Elon Musk, who once pitched a vision for a completely automated automobile factory and previously blamed suppliers and third-party contractors for Tesla’s manufacturing woes, has admitted that his obsession with automation hasn’t been good for the company.
Inspired by beverage bottling, the Tesla CEO espoused machines so fast that a strobe light would be required to see them with the human eye. However, now that Tesla has been regularly criticized for falling behind its extremely ambitious Model 3 production scaling timeline, he seems to have a new found appreciation for the human touch.
Yes, excessive automation at Tesla was a mistake. To be precise, my mistake. Humans are underrated.
— Elon Musk (@elonmusk)
In an interview with CBS, musk stated:
“We had this crazy, complex network of conveyor belts … And it was not working, so we got rid of that whole thing.”
The company is confident that a mix of manual and robotic processes will allow it to catch up with the Model 3 backlog, but that’s not to say it will scale back on automation. In fact, it will likely further embrace automation as it ramps up Model 3 output, build the Model Y and construct additional factories globally.
GM Kills Chevy Volt, Impala, Cadillac CT6 In North America
The American automaker is cutting back on its sedan lineup with the closure five factories in North America.
General Motors has announced that it will discontinue production of several of cars as it shifts its focus to trucks and crossovers.
The company plans to idle its Oshawa Assembly in Ontario, Canada, Lordstown Plant in Ohio and the Detroit-Hamtramck plant in Michigan by the end of 2019. The slow-selling Chevy Volt, Impala, and Cruze, as well as the Buick LaCrosse and the Cadillac CT6 and XTS will all be casualties of the plant closures.
Production of the Chevy Cruze and Volt are expected to cease in by March 2019, while the Impala will live on until the end of 2019. Buick LaCrosse will say adieu in March 2019, followed by the Cadillac CT6 in June 2019 and the Cadillac XTS in Q4 2019.
The decision coincides with an industry-wide preparation for lower sales and continued shift away from sedans as buyers increasingly gravitate towards high-riding models. Earlier in 2018, Ford announced that it would stop making cars except for the Mustang in order to focus exclusively on trucks utility vehicles.
GM intends to prioritize future vehicle investments in next-generation battery-electric architectures and consolidate 75 percent of its global sales volume onto just five vehicle architectures by 2030.
Porsche Taycan Is Transported By Autonomous Robots During Assembly
Porsche is the first automaker to employ unmanned transportation systems in a continuous vehicle assembly line.
When it goes into production, the Porsche Taycan will benefit from one of the most modern manufacturing processes in the industry.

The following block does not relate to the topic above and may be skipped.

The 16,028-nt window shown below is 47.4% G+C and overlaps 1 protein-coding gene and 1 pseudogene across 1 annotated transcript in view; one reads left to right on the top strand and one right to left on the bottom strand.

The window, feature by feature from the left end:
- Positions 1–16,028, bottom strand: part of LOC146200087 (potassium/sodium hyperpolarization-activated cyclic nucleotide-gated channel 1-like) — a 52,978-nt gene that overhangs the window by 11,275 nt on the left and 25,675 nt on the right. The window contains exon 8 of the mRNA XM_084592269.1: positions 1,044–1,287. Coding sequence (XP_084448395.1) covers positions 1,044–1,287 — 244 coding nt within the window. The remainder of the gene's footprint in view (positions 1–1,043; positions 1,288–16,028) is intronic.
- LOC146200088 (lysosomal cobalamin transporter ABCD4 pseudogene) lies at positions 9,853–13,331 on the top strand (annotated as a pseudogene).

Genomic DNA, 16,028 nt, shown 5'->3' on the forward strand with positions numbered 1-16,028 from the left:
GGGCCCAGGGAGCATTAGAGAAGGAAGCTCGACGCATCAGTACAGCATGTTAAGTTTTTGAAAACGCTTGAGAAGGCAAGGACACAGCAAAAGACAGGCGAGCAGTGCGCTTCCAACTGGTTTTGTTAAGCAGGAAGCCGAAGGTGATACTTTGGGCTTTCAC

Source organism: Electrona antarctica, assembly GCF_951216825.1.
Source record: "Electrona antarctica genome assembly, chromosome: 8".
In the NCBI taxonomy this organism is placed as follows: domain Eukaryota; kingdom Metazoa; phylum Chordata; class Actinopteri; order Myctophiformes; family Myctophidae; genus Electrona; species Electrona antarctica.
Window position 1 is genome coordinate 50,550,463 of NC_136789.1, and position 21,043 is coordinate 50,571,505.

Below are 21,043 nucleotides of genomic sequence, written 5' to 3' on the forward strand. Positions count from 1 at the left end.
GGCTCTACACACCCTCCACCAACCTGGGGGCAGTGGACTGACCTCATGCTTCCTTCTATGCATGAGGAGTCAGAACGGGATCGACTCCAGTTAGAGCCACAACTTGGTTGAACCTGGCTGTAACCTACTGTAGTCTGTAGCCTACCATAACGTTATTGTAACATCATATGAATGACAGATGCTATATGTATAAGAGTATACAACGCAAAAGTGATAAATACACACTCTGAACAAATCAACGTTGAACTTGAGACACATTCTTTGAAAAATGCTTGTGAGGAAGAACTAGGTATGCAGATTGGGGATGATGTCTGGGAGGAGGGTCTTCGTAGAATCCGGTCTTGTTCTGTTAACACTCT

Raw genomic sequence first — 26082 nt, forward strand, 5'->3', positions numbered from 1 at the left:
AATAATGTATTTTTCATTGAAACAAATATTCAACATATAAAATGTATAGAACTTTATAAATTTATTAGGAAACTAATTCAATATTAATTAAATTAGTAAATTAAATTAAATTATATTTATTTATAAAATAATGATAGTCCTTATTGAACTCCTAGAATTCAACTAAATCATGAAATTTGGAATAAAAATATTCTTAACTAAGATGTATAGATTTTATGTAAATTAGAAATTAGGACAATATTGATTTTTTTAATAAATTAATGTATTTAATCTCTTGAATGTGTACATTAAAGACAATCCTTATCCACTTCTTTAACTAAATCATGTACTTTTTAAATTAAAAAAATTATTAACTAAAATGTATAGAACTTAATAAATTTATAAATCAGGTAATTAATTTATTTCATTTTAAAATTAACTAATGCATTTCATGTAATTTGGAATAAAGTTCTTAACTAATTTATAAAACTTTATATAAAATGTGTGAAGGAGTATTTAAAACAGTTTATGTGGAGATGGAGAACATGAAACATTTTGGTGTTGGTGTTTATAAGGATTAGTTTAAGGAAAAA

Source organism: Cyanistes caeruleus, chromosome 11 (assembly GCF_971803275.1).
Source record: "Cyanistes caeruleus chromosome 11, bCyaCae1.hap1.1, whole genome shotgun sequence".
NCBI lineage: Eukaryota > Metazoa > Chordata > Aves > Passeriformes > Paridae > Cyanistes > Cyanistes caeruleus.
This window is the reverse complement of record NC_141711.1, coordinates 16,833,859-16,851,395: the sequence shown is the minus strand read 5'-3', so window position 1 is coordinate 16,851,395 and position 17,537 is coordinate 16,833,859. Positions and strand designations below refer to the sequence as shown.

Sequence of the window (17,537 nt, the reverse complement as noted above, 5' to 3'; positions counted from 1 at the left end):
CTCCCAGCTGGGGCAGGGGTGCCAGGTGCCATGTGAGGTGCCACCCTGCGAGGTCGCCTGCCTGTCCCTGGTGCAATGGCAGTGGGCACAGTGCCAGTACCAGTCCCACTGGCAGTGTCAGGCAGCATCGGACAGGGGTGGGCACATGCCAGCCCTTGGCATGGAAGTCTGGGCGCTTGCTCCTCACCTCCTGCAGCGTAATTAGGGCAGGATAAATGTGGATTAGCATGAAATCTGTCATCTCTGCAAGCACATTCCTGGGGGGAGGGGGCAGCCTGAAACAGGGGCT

The company describes the electric car’s production and assembly facilities as a “factory within a factory,” one that uses autonomous robot platforms to move the cars through the building and allows for more work cycles than conventional setups.
“By applying flexi-line production, Porsche will become the first vehicle manufacturer to use driverless transport systems in a continuous series production process,” says Porsche production head Albrecht Reimold
The German automaker will add 1,200 new jobs to its main plant in Zuffenhausen to build the Taycan and other sports cars as part of a six billion euro drive to electrify most of its lineup, as well as use digital training tools to ensure that all employees are prepared to work on electric cars.
In addition to upgrading its Zuffenhausen factory, Porsche has been preparing a network of charging stations around the world to help address the issue of range anxiety, having partnered with Ionity and Electrify America for DC fast charging in Europe and the United States, respectively.
Tesla Builds 100,000th Model 3, Proves Naysayers Wrong
Making 100,000 electric vehicles per year and finding customers for them is still a dream for every other automaker.
Tesla has achieved an major milestone of building its just over a year after the mainstream electric vehicle went on sale.
This feat is made more impressive considering it took quite a few years for the combined sales of the Model S and Model X to reach 100,000 units. Not only is the Model 3 the fastest selling Tesla ever, but it’s also the fastest-selling electric vehicle, bar none.
By hitting this milestone, Tesla appears to have resolved the production constraints that resulted in just 30/day Model 3s rolling off the assembly line in late 2017, which fueled criticisms about the company’s inability to hit stated targets and long-term viability.
Production has now reached over 1,000 vehicles per day (about 5,000 per week) consistently, over 70 percent of which is attributed to the Model 3.
This is definitely great news for a company transitioning from a relatively niche automaker to a mass-market auto manufacturer, there is still a lot of ground to cover. Of the 455,000 or so people who pre-ordered a Model 3 when deliveries began still haven’t received their car and won’t likely do so until sometime in 2019, when Tesla is able to finally manufacture the Model 3 in large enough quantities to make the more affordable, $35,000 entry-level version without taking a loss.
A good problem to have, if you ask us, and at the rate the company is going, we have little doubt that it will be able to get owners their cars. Making 100,000 electric vehicles per year and finding customers for them is still a dream for virtually every other automaker.